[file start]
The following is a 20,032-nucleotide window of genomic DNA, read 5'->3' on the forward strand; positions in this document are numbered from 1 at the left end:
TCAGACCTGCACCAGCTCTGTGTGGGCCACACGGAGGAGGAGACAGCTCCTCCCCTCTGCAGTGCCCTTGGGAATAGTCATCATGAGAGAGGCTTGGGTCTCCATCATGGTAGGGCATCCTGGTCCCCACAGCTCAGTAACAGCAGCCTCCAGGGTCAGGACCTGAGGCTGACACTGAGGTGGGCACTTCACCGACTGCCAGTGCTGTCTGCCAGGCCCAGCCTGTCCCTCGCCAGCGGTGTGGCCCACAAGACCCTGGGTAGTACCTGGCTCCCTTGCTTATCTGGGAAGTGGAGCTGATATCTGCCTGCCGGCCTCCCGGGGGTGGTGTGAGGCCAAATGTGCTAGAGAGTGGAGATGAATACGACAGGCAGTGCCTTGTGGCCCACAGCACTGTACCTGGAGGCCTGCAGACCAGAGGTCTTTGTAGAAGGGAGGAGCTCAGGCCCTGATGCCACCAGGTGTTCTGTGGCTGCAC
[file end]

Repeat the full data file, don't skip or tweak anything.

The following is a 20,032-nucleotide window of genomic DNA, read 5'->3' on the forward strand; positions in this document are numbered from 1 at the left end:
TCAGACCTGCACCAGCTCTGTGTGGGCCACACGGAGGAGGAGACAGCTCCTCCCCTCTGCAGTGCCCTTGGGAATAGTCATCATGAGAGAGGCTTGGGTCTCCATCATGGTAGGGCATCCTGGTCCCCACAGCTCAGTAACAGCAGCCTCCAGGGTCAGGACCTGAGGCTGACACTGAGGTGGGCACTTCACCGACTGCCAGTGCTGTCTGCCAGGCCCAGCCTGTCCCTCGCCAGCGGTGTGGCCCACAAGACCCTGGGTAGTACCTGGCTCCCTTGCTTATCTGGGAAGTGGAGCTGATATCTGCCTGCCGGCCTCCCGGGGGTGGTGTGAGGCCAAATGTGCTAGAGAGTGGAGATGAATACGACAGGCAGTGCCTTGTGGCCCACAGCACTGTACCTGGAGGCCTGCAGACCAGAGGTCTTTGTAGAAGGGAGGAGCTCAGGCCCTGATGCCACCAGGTGTTCTGTGGCTGCAC